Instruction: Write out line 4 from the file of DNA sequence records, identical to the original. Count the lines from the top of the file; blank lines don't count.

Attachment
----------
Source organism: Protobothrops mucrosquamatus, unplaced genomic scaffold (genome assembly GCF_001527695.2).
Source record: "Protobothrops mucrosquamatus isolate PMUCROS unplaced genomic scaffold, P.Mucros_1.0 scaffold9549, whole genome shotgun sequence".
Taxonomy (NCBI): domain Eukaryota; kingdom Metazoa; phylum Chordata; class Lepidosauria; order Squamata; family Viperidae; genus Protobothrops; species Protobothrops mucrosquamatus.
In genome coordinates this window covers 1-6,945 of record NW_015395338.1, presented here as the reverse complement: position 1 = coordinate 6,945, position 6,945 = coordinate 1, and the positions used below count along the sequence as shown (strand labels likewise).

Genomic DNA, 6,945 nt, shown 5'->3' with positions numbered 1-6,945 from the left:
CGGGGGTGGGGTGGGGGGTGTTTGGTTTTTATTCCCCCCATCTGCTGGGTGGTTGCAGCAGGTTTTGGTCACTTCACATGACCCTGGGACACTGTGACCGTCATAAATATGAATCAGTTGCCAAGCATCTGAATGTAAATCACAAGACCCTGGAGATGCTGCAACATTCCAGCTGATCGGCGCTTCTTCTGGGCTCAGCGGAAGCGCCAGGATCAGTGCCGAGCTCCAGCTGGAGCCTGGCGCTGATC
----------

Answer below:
In genome coordinates this window covers 1-6,945 of record NW_015395338.1, presented here as the reverse complement: position 1 = coordinate 6,945, position 6,945 = coordinate 1, and the positions used below count along the sequence as shown (strand labels likewise).